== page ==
I recommend putting the sand in a heavy-duty garbage bag, sealing it, and then placing it in another bag. Once the load is double-bagged and sealed, place it in the backpack. You can use multiple bags to increase or decrease the weight of your vest as necessary. The backpack can be worn on the back or front of the body since each will create its own unique physical demand.

Another method for increasing load on some exercises (like squats) is holding a heavy object. Objects can include (but aren’t limited to) large rocks, sandbags, sand, or lead-filled PVC pipe and cement bags.

Get creative here! Look for heavy objects around your house. Depending on the object, it can be held in a “goblet” or “Zercher” position. (If you have any of these items they can also be used in the “Odd Object Clean & Press” for “Workout A. Exercise: B1”).

Sandbag being held in a Zercher position

Get Creative – Load up with heavy objects around your house/garden

Hip thrusters and glute bridges can be made more difficult by switching to one-leg variations of each. Simply perform the movement with one leg held off the floor with the thigh parallel to the working leg.
The No-Gym Warrior Workout Program

Perform each workout once per week with at least one day of rest between each. Pairings (A1, A2, etc.) are supersets and should be performed without rest. Rest intervals are one minute unless otherwise noted.

Workout A:

Exercise Sets Reps
A. Rear Foot Elevated Split Squat 4 10-20 (each leg)
B1. Jackknife Pushup


B1. Odd Object Clean & Press

3 10-20
B2. Glute Bridge (with feet elevated) 3 10-20
C1. Chinups 3 AMAP
C2. Prone Cobra 3 30 seconds – 1 minute hold
D. Burpees 3-10 rounds (with 30 secs rest) 30 seconds


Workout B:

Exercise Sets Reps
A1. Prisoner Squat Jump 4 8-20
A2. Towel Iso Scarecrows 3 45-90 seconds(hold 15-30 seconds each position)
B1. Explosive Crossover Pushup (with pause) 4 8-20
B2. Hip Thrusters 4 10-20
C1. Close-Grip Pushup


C1. Dips

3 10-20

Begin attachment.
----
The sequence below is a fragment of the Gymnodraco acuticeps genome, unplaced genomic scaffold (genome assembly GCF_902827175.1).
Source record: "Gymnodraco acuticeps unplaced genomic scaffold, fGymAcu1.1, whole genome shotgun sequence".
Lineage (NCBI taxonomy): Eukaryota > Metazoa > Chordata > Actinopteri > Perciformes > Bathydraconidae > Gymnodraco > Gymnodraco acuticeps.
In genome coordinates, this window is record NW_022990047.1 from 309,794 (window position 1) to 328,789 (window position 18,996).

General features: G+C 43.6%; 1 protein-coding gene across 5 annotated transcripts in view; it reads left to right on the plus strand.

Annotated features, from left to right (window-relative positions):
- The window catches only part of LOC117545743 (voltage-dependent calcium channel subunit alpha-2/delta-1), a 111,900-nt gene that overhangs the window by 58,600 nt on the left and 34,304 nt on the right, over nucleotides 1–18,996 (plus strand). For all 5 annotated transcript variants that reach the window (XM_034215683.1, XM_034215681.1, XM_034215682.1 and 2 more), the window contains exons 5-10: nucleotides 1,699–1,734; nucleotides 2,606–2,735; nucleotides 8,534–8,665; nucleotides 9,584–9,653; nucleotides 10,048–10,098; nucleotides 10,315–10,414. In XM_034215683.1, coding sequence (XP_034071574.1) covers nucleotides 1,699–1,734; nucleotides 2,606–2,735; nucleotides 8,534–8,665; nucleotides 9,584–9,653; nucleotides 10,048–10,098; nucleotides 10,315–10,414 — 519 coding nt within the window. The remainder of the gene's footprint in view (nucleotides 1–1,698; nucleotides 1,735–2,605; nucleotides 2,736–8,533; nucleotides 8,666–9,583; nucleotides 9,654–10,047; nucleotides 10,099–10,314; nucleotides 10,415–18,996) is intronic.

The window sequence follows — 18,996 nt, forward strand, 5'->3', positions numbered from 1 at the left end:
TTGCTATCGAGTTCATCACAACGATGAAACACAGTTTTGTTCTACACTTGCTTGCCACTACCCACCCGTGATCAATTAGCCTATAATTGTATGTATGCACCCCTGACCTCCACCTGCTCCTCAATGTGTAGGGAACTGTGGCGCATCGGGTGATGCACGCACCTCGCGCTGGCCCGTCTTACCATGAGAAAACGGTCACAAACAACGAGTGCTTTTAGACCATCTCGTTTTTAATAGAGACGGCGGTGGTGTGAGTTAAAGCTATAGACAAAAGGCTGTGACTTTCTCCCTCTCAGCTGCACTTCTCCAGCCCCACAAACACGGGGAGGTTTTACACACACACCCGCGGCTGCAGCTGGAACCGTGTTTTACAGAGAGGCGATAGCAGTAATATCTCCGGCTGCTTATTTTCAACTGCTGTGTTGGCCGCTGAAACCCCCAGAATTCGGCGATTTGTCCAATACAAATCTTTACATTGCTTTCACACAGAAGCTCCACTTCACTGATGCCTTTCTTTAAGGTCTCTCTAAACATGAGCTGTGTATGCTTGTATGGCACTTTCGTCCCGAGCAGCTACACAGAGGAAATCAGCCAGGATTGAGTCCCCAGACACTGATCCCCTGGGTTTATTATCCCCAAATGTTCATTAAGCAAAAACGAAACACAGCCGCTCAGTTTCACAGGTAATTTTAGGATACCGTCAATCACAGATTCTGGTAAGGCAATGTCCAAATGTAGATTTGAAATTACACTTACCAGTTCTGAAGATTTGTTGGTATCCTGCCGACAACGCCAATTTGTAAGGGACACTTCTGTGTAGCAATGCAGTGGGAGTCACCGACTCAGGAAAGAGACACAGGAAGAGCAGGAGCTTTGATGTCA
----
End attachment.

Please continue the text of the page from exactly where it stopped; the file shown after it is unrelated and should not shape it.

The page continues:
C2. Hand Walk Outs 3 8-15(all the way out and back in is 1 rep)
D. Hill Sprints


D. Tuck Jumps

8-12 (walk down hill for rest)3-8 rounds (with 30 secs rest) Sprint up large hill (50-100 yards)

30 seconds

Workout C:

Exercise Sets Reps
A1. Split Squat Jumps 4 8-12
A2. Prisoner Squats (with pause) 4 15-20
B1. Plyometric Pushup (with pause) 3 8-20
B2. Decline Pushup


B2. Bench Dips

3 10-20
C1. Pullups 3 AMAP
C2. Squat to Y-Stand 3 10-15
D1. Reverse Crunches 3 10-15
D2. 3-Point Plank 4 45s-1 minute(alternate feet)


A Few Notes

Rep Ranges Rep ranges and time ranges are fairly broad. Start at your current fitness level. Continue to progress by increasing your reps or time on sets over time.

Pause Sets On the “with pause” sets, simply pause for five seconds in the down position.

Dips Perform bench dips only if you have healthy shoulders. If you feel any pain or discomfort in your shoulders while doing these then stop.

PullupsMost everyone has somewhere to perform pullups. A couple places to look are your garage or low tree limbs. If all else fails, you can pick up a pullup bar at your local sporting goods store for twenty bucks.

Pull Ups Outside Rule!

Wrapping It Up

You don’t need a fancy air-conditioned gym to get results. All you need is your body and a few simple items. One of the main advantages of this program is that you can perform it almost anywhere: outside, in your home or garage, traveling, or at the park.

And, to make things as easy as possible for you, I’m going to leave you with pictures that demonstrate the exercises mentioned above.

So no more excuses! Forget about the gym and get to work building that badass body!

Discuss, comment or ask a question

If you have a comment, question or would like to discuss anything raised in this article, please do so in the following discussion thread on the Wannabebig Forums – The No-Gym Warrior Workout Program discussion thread.

Exercise Database

Rear Foot Elevated Split Squat

Jackknife Pushup

Glute Bridge

Lying YTI


Scapular Pushup

Cross Over Push Up (with Pause)

Hip Thruster

Close Grip Pushups

Hand Walk Outs

Hill Sprints

Tuck Jump

Split Squat Jumps

Prisoner Squat (with pause)

Plyo Pushup

Decline Pushup

Towel Iso Scarecrows

Squat to Y-Stand

Reverse Crunches

3-Point Plank (3PP)

Written by Chase Karnes, BS, NSCA-CPT, CSCS

About Chase Karnes

Chase Karnes graduated from Murray State University with a degree in Exercise Science. He is a NSCA certified personal trainer and strength coach located in Western Kentucky.

Through Argonauts Fitness, Chase has worked in the exercise and nutrition arena for half a decade. He has hands-on experience working with strength and physique athletes along with athletic and general populations. Chase is also a competitive athlete himself competing in NPC Bodybuilding, Powerlifting (1330 Raw Total), and NAS Strongman competitions. He has worked or consulted with clients from over 6 states.

Chase can be contacted for personal and group training, program design, nutrition consultation and speaking engagements through his website or Argonauts Fitness